a buffer memory coupled to said read means for successively receiving therefrom and temporarily storing the signal portions, the signal portions stored in said buffer memory being subsequently read-out therefrom so as to produce an output digital signal; and
control means for (i) interrupting storing of the signal portions in said buffer memory, and causing said scanning means to skip the scanning spot back to a previous track location and resume scanning therefrom, and (ii) resuming storing of the signal portions in said buffer memory when the scanning spot again reaches the track location at which scanning had previously been interrupted, interruption of storing of the signal portions in said buffer memory being such that the degree of filling therein is maintained within predetermined limits.
10. The apparatus as claimed in claim 9, wherein the digital signal was modulated prior to recording on said track, and the apparatus further comprises demodulation means for demodulating the signal portions, said demodulation means being coupled between said read means and said buffer memory so that the signal portions are demodulated prior to storing them in said buffer memory.
11. The apparatus as claimed in claim 10, wherein the digital signal recorded on said track is a data compressed digital signal, and the apparatus further comprises data decompression means coupled to said buffer memory for providing data decompression of the output digital signal.
12. An apparatus for reading a data compressed digital signal from a track of a record carrier which has been recorded thereon, the apparatus comprising:
scanning means for producing a scanning spot which scans said track with a predetermined scanning velocity;
read means for using the scanning spot to obtain successive signal portions of a read digital signal having a read bit rate determined by the predetermined scanning velocity and substantially corresponding to the data compressed digital signal;
a buffer memory coupled to said read means for successively receiving therefrom and temporarily storing the signal portions, the signal portions stored in said buffer memory being subsequently read-out from said buffer memory so as to produce an output digital signal;
data decompression means coupled to said buffer memory for providing data decompression of the output digital signal; and
control means for (i) interrupting storing of the signal portions in said buffer memory, and causing said scanning means to skip the scanning spot back to a previous track location and resume scanning therefrom, and (ii) resuming storing of the signal portions in said buffer memory when the scanning spot again reaches the track location at which scanning had previously been interrupted, interruption of storing of the signal portions in said buffer memory being such that the degree of filling therein is maintained within predetermined limits.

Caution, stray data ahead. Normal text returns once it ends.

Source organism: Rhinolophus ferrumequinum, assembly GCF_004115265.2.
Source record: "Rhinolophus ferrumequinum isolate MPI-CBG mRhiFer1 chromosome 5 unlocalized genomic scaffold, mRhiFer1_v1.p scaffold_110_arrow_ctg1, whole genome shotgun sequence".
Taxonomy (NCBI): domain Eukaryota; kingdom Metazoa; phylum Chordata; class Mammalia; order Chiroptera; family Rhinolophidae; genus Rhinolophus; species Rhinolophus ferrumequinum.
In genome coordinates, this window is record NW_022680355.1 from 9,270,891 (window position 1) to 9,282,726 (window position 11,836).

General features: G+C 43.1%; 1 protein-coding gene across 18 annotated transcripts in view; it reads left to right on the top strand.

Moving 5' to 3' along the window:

13. The apparatus as claimed in claim 12, wherein the data compressed digital signal was modulated prior to being recorded on said track, and the apparatus further comprises demodulation means for demodulating the signal portions, said demodulation means being coupled between said read means and said buffer memory so that the signal portions are demodulated prior to storing them in said buffer memory.
14. The apparatus as claimed in claim 12, wherein the predetermined scanning velocity is between 1.2 and 1.4 meters per second.
15. The apparatus as claimed in claim 13, wherein the predetermined scanning velocity is between 1.2 and 1.4 meters per second.
16. A system for recording a record digital signal having successive first signal portions on a track of a record carrier, and subsequently reading said track to obtain a read digital signal having successive second signal portions and substantially corresponding to the record signal recorded on said track, the system comprising:
scanning means for producing a scanning spot which scans said track;
write means for using the scanning spot to record the first signal portions on said track;
read means for using the scanning spot to read said track to obtain the second signal portions;
an input buffer memory for successively temporarily storing the first signal portions prior to recording them on said track, the first signal portions stored in said input buffer memory being subsequently read-out therefrom to said write means for recording on said track;
write control means for (i) interrupting read-out of the first signal portions stored in said input buffer memory, and causing said scanning means to skip the scanning spot back to a previous track location and continue scanning therefrom, and (ii) resuming read-out of the first signal portions stored in said input buffer memory when said scanning spot again reaches the track location at which scanning was previously interrupted, interruption of read-out of the first signal portions stored in said input buffer memory being such that the degree of filling of said input buffer is maintained within predetermined limits;
an output buffer memory for successively temporarily storing the second signal portions obtained by said read means, the second signal portions stored in said output buffer memory being subsequently read-out therefrom; and
read control means for (i) interrupting storing of the second signal portions in said output buffer memory, and causing said scanning means to skip the scanning spot back to a previous track location and continue scanning therefrom, and (ii) resuming storing of the second signal portions in said output buffer memory when the scanning spot again reaches the track location at which scanning was previously interrupted, interruption of storing of the second signal portions in said output buffer memory being such that the degree of filling of said output buffer memory is maintained within predetermined limits;